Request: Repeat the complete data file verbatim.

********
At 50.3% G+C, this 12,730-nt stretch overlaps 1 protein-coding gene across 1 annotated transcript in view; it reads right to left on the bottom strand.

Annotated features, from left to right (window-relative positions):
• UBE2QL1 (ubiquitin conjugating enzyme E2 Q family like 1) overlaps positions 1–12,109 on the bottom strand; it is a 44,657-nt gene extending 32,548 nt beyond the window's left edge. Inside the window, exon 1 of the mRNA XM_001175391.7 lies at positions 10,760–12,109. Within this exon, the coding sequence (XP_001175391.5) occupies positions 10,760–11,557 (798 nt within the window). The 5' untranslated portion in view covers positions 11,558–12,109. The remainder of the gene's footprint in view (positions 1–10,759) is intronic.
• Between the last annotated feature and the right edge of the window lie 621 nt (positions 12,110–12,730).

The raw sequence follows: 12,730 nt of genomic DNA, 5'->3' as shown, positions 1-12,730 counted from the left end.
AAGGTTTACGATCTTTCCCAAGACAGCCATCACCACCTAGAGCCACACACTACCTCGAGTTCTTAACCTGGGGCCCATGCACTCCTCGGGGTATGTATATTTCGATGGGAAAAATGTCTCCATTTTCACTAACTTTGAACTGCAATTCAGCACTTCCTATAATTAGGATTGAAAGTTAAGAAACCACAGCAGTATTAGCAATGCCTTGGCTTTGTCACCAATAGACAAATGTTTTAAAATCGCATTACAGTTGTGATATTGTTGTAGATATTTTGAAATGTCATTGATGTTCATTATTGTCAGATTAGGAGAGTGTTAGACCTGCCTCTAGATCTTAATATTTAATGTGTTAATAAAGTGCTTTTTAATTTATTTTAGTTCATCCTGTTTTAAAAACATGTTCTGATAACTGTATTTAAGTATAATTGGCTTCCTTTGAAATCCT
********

At 50.3% G+C, this 12,730-nt stretch overlaps 1 protein-coding gene across 1 annotated transcript in view; it reads right to left on the bottom strand.

Annotated features, from left to right (window-relative positions):
• UBE2QL1 (ubiquitin conjugating enzyme E2 Q family like 1) overlaps positions 1–12,109 on the bottom strand; it is a 44,657-nt gene extending 32,548 nt beyond the window's left edge. Inside the window, exon 1 of the mRNA XM_001175391.7 lies at positions 10,760–12,109. Within this exon, the coding sequence (XP_001175391.5) occupies positions 10,760–11,557 (798 nt within the window). The 5' untranslated portion in view covers positions 11,558–12,109. The remainder of the gene's footprint in view (positions 1–10,759) is intronic.
• Between the last annotated feature and the right edge of the window lie 621 nt (positions 12,110–12,730).

The raw sequence follows: 12,730 nt of genomic DNA, 5'->3' as shown, positions 1-12,730 counted from the left end.
AAGGTTTACGATCTTTCCCAAGACAGCCATCACCACCTAGAGCCACACACTACCTCGAGTTCTTAACCTGGGGCCCATGCACTCCTCGGGGTATGTATATTTCGATGGGAAAAATGTCTCCATTTTCACTAACTTTGAACTGCAATTCAGCACTTCCTATAATTAGGATTGAAAGTTAAGAAACCACAGCAGTATTAGCAATGCCTTGGCTTTGTCACCAATAGACAAATGTTTTAAAATCGCATTACAGTTGTGATATTGTTGTAGATATTTTGAAATGTCATTGATGTTCATTATTGTCAGATTAGGAGAGTGTTAGACCTGCCTCTAGATCTTAATATTTAATGTGTTAATAAAGTGCTTTTTAATTTATTTTAGTTCATCCTGTTTTAAAAACATGTTCTGATAACTGTATTTAAGTATAATTGGCTTCCTTTGAAATCCT